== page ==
Dairy industry sources have called on the OFT to give the go-ahead to the proposed merger of First Milk and Milk Link.

Opponents of the merger have argued that although the combined co-op would control less than 25% of Britain's raw milk supply, it would dominate own label cheese sales to UK retailers.

However, supporters said the cheese market was at least Europe-wide and urged the competition watchdog not to apply a narrow UK-only view of the market.

While the two co-ops produced about 100,000 tonnes of cheese per year for retailers making them large in UK-terms, they were tiny in global terms, representing 1.5% of EU and less than 1% of global production, they pointed out. Competitors expressed confidence that the OFT would not refer the merger to the Competition Commission, though one said he suspected the retailers would want a "chat" with the OFT about prices.

First Milk was equally optimistic. "We don't think there will be an issue," said Paul Flanagan, group communications director at First Milk. "We are operating in a world market where we face powerful competition from major international players."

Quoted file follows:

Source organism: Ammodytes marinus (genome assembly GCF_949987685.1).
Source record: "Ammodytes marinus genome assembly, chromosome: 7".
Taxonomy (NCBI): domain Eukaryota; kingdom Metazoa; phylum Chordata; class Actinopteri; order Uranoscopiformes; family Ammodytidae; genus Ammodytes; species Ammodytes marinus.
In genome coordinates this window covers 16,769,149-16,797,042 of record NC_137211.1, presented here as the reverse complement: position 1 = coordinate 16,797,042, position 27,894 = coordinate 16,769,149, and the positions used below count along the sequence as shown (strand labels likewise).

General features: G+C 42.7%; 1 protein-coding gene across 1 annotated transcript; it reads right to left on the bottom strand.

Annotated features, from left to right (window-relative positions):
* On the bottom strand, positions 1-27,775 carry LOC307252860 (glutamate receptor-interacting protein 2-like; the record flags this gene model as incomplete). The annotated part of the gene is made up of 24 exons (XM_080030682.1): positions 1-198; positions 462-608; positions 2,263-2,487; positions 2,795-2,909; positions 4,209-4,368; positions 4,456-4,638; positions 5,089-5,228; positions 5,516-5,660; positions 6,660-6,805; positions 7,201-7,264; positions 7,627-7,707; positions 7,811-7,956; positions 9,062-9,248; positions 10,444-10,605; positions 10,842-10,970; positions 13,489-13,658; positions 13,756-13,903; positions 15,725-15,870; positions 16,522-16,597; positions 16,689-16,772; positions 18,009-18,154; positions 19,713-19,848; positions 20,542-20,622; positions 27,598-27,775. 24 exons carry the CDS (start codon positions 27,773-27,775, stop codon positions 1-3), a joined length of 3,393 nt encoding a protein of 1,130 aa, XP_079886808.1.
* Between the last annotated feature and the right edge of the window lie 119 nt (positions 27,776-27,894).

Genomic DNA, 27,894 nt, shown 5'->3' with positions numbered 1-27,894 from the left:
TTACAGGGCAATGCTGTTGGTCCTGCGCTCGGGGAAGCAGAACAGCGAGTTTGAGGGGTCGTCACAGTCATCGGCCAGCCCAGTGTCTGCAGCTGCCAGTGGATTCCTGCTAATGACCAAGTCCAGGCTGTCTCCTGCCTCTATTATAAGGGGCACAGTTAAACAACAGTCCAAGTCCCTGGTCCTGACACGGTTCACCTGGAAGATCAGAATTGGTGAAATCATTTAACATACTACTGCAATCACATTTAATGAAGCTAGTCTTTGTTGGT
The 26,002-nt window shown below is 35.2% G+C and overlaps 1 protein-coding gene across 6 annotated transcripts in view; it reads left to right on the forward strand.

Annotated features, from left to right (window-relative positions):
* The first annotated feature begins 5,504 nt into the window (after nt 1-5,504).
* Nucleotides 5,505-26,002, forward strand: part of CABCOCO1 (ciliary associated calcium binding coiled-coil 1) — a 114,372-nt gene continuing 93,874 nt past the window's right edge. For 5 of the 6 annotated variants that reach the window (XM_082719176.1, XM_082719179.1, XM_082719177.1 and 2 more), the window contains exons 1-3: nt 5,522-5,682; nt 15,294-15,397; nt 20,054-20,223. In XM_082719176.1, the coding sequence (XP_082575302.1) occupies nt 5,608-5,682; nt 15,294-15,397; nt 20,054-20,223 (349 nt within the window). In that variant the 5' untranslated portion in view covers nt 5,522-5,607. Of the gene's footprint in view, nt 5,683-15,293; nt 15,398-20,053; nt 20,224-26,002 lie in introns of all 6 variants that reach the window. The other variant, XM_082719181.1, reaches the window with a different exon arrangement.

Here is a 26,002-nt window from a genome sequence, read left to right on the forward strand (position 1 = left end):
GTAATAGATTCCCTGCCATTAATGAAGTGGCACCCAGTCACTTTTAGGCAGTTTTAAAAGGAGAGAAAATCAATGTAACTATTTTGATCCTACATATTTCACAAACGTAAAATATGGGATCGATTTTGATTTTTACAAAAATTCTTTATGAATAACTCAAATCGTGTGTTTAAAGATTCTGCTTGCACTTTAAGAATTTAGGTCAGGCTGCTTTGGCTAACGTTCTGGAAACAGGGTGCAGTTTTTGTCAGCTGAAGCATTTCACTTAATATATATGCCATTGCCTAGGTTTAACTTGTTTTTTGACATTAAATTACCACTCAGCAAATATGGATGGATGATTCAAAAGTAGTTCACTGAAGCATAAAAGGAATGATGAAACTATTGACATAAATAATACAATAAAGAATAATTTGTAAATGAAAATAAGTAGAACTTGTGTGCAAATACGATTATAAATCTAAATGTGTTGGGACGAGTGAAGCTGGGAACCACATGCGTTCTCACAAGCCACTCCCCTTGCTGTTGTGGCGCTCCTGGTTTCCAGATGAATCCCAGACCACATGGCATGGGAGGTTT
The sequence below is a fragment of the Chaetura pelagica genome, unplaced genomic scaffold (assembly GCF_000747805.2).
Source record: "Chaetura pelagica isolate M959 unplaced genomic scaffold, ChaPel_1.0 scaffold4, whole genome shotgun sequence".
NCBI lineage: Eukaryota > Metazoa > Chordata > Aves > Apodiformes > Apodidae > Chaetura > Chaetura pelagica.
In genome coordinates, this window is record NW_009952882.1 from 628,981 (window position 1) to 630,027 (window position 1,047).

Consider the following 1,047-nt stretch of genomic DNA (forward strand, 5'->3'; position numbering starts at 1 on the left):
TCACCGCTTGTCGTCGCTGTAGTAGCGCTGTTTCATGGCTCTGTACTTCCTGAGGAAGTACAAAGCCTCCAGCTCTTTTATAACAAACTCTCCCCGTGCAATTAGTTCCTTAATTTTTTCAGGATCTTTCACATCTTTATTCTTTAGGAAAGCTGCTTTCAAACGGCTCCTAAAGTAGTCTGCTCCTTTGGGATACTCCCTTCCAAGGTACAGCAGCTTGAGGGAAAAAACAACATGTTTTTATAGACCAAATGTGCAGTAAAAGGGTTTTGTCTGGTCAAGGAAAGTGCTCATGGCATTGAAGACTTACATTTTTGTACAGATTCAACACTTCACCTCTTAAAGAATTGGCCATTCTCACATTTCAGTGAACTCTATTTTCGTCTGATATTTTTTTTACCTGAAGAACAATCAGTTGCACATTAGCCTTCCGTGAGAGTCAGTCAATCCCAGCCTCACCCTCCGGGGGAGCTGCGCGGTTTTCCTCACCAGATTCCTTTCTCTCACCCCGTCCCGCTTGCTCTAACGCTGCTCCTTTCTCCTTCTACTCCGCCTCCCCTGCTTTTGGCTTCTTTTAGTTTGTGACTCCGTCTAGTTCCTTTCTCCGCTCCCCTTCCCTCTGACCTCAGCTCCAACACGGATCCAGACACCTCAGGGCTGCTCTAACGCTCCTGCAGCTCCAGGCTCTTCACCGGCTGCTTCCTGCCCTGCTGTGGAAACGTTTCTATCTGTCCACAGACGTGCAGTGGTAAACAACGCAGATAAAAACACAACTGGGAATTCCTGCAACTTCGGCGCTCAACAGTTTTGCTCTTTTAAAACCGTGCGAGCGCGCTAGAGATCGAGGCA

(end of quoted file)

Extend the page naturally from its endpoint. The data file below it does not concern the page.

The OFT has already indicated it favours a similar definition of the market in its reports on Milk Link's acquisition of Glanbia in 2004 and First Milk's acquisition of Dairy Crest's cheese business last year. "In terms of the appropriate geographic scope, the OFT considers the supply of cheese to be at least EU-wide, if not global," it concluded.

John Fingleton, OFT chief executive, told Dairy UK last year that the same principle applied to dairy ingredients.

There is also considerable UK capacity that could be used to produce own label cheese, said John Allen of Kite Consulting. "In a year's time there will be as much 'new' cheese-making capacity in the UK as that represented by the merged business," he said. "Competition should still be intense."